In fact, it’s no price at all. Which is the problem. Burns’s hometown of Sylvania is more than 200 miles from Truist Park, and most of his fellow GOP colleagues live at least 100 miles from the ballpark.

At the risk of being uncharitable, I can’t help but wonder if some of these legislators — and their constituents — aren’t laughing up their sleeves (if not out loud) at Metro Atlanta’s misfortune. For them, S.B. 202 was a two-fer. Not only did they weaken the region politically, they nicked it for tens of millions of dollars in business in the process.

I’ll close by suggesting that this need not be the end of the opening chapter of this story. Georgia’s newly-empowered Democrats in Washington — led by Senators Jon Ossoff and Raphael Warnock — should make this case to the White House and Major League Baseball and implore them to reverse the All-Star game decision. It may not be too late, and a reversal would undo a major mistake and set the stage for a discussion about how to exact economic retribution on those who actually deserve it.

(c) Copyright Trouble in God’s Country 2021

The making of a political earthquake that tipped the U.S. Senate

If football is a game of inches, politics is one of fractions — a glacial shift in demographics, incremental growth in voter registration, tiny changes in voter turnout.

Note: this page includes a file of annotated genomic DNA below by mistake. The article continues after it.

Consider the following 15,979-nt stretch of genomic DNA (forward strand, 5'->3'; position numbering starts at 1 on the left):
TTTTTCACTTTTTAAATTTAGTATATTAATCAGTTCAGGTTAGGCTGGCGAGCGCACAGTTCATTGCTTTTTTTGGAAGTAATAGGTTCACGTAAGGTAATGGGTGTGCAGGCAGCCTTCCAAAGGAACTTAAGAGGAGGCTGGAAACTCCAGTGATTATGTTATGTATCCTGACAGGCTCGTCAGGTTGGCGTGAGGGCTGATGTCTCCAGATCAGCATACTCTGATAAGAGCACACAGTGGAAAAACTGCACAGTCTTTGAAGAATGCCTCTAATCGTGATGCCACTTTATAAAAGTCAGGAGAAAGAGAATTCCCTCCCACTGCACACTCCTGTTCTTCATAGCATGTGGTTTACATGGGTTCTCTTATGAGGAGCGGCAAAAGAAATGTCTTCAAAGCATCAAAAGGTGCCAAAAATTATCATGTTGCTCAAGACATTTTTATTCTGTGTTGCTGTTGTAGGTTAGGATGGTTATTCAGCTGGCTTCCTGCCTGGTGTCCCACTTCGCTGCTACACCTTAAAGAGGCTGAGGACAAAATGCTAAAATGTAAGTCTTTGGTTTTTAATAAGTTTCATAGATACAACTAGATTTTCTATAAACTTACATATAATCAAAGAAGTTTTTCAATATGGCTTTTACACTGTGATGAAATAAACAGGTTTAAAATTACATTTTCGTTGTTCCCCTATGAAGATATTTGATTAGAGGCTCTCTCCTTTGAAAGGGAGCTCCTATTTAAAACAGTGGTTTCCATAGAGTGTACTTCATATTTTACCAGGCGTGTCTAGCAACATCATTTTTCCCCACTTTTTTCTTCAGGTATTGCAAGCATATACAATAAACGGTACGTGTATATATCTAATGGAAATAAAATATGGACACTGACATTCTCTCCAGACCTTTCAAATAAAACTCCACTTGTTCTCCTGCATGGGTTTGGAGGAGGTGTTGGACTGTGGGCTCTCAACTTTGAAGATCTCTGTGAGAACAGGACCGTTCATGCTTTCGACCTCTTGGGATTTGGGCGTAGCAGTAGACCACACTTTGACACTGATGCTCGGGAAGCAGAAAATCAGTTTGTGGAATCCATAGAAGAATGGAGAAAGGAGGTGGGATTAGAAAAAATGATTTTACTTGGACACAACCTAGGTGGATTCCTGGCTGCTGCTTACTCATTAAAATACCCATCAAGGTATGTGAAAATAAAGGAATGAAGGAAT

In isolation, individual events like these may seem small and insignificant. In combination, they are like the grinding of tectonic plates that can remake an entire landscape.

That’s what’s been happening in Georgia for the past decade. The first big tremor finally hit on November 3, when the state sided with a Democratic presidential candidate for the first time since 1992. An even bigger shaker hit last Tuesday, January 5, when Georgians deposed incumbent Republican senators Kelly Loeffler and David Perdue and replaced them not just with Democrats, but with the Black pastor of Martin Luther King’s church and a 33-year-old Jewish television documentary producer. Neither had held office before.